President Clinton vowed upon taking office to lower national crime rates by putting 100,000 more police officers on the streets to patrol crime-prone communities. The result was the Violent Crime Control and Law Enforcement Act of 1994, which tasked the Attorney General with implementing a six-year, $8.8 billion grant program administered by the Office of Community Oriented Policing Services (COPS). The mission: Hire or redeploy 100,000 state and local law enforcement officers.
The White House and other supporters maintain that the COPS program deserves part of the credit for decreasing the national crime rate. Skeptics say it is not administered properly and has not produced the planned number of new officers, and that there is no relationship between the awarding of grants and decreasing crime rates.
Adding more police can affect crime rates, but crime rates are also influenced by demographics, economics, and judicial and law enforcement policies. Moreover, the number of police officers can be expected to grow anyway because of normal local funding decisions. The issue is whether COPS has added to this natural growth. Three recent reports indicate that the program has fallen far short of its stated goals and that tax dollars are being used on haphazard projects or wasted on ineffective initiatives.
Question #1: Has COPS put 100,000 more
police officers on the street?
According to the Federal Bureau of Investigation's Uniform Crime Reports, between 1993 (the year before COPS grants began) and 1998, the number of full-time sworn police officers nationwide grew by 87,435--from 553,773 to 641,208. A Heritage Foundation study of the historical rates of growth found that the number who would have been hired without COPS funds during the same period was between 47,818 and 81,204: In other words, the number of officers on the beat in 1998 was just 6,231 to 39,617 higher than it would have been without COPS funds. (See "The Facts About COPS: A Performance Overview of the Community Oriented Policing Services Program," Center for Data Analysis Report No. CDA00-10, September 25, 2000.)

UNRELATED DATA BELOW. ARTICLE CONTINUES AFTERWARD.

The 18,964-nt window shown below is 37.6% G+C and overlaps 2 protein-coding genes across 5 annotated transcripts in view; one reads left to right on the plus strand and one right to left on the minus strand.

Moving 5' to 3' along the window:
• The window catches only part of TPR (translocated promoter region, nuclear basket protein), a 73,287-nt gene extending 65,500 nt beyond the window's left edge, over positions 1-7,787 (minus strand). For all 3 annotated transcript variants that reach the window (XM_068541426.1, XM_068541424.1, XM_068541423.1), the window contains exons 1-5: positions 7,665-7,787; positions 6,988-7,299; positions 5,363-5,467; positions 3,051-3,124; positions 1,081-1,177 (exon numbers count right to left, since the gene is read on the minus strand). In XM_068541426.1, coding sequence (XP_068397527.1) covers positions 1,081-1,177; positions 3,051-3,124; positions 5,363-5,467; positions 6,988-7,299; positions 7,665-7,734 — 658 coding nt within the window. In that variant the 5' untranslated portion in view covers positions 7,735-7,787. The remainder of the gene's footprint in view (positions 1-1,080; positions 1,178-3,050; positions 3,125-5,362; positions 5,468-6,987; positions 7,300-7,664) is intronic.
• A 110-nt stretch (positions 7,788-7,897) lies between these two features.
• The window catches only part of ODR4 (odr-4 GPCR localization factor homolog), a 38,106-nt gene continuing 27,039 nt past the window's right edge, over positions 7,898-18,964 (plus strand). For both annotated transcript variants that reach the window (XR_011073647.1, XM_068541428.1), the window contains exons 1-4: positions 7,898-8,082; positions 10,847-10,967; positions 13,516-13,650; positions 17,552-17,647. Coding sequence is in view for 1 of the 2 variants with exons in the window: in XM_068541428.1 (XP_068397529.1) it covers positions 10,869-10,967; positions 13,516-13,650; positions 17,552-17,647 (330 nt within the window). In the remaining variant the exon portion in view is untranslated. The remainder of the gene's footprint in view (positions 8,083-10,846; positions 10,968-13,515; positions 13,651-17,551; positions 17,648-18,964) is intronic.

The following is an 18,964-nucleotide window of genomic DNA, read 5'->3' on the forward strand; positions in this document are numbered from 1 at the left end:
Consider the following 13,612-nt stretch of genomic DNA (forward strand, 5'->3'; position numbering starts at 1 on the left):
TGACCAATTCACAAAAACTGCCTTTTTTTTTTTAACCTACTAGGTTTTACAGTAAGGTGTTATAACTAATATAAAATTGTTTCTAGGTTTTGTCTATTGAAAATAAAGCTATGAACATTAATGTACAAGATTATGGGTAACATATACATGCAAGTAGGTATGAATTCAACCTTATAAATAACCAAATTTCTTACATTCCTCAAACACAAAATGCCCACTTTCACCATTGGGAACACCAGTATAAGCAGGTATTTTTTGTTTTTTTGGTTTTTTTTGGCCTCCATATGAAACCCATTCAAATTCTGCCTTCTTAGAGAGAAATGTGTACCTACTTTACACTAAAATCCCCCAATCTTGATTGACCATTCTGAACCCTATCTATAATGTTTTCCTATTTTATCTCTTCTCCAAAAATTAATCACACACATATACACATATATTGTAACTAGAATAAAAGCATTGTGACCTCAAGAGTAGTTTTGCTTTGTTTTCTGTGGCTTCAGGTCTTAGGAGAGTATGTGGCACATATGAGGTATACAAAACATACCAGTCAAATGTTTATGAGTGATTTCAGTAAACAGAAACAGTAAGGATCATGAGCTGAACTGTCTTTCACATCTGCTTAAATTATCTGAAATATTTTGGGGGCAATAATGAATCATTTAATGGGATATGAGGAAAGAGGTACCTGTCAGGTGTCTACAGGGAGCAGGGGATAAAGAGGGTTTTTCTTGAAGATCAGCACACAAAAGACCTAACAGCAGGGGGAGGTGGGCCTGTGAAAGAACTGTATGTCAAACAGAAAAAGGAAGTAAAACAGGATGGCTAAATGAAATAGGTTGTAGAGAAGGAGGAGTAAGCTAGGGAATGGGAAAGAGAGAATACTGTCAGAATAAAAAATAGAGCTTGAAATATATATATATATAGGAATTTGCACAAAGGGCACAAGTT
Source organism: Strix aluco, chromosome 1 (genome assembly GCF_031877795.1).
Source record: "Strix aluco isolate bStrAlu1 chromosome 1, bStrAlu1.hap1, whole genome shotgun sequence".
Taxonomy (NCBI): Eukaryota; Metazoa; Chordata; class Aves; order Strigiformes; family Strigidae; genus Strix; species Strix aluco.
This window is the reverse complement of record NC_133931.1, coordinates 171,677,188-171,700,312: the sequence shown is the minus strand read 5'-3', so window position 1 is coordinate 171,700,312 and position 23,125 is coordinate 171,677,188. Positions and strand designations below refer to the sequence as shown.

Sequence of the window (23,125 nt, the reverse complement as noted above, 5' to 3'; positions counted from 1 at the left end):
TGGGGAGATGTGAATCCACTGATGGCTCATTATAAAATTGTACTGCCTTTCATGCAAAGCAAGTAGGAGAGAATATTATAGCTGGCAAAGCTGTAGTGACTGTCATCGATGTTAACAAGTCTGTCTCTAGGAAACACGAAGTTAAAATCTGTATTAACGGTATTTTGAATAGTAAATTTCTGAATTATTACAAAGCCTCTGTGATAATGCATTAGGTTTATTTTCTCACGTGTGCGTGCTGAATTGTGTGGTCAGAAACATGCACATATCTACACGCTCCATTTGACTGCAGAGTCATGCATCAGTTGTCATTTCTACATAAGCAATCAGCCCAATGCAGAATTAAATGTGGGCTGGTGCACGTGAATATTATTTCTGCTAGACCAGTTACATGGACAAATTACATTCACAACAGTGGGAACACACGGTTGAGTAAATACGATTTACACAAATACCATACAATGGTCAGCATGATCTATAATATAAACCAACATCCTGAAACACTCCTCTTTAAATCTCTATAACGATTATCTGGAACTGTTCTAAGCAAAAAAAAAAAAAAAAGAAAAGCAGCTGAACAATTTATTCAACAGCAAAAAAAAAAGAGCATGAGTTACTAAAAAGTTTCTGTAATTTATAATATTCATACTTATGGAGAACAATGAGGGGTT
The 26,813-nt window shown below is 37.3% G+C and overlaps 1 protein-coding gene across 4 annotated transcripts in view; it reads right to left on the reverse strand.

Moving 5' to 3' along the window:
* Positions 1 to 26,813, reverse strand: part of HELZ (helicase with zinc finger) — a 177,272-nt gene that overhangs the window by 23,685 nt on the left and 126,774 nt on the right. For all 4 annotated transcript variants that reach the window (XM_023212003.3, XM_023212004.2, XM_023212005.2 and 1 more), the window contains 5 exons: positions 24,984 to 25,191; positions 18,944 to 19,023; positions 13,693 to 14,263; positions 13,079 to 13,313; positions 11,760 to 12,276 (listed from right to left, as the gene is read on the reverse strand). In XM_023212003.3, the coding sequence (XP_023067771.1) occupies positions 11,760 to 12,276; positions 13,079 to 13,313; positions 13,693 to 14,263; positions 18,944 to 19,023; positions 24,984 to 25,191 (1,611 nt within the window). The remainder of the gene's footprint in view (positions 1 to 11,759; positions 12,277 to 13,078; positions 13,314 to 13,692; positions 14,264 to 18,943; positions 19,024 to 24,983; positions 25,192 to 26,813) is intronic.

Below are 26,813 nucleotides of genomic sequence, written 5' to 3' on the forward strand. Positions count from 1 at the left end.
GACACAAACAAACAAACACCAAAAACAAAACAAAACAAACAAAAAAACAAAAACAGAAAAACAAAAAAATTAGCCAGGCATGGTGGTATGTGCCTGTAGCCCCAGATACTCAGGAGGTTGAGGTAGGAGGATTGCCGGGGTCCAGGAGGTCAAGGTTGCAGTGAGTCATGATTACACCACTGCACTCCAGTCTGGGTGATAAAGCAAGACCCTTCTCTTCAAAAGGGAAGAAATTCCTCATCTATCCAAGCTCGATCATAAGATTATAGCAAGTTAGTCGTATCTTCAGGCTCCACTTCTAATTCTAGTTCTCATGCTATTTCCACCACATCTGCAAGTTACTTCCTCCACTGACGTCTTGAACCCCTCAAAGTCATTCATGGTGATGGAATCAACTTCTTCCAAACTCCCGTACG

In an August 2000 study, The COPS Program After 4 Years, the Urban Institute found that COPS resulted in a net increase of between 36,300 and 37,500 officers by the end of 1998. The report also projects that the number of additional officers hired because of the program will peak at a maximum of 57,175 in 2001.
In an April 1999 study of police hiring and redeployment grants, the Justice Department Inspector General (IG) concluded that the COPS office had not been consistent in defining its goal of putting 100,000 additional community police officers on the street. COPS officials now state that their goal is to fund 100,000 new officers by the end of FY 2000, even though the original goal has been unambiguously reaffirmed in COPS publications and in speeches by many government officials. One of the most troublesome issues raised by the IG was whether several thousand of these "funded" officers that COPS counts toward its goal will ever materialize.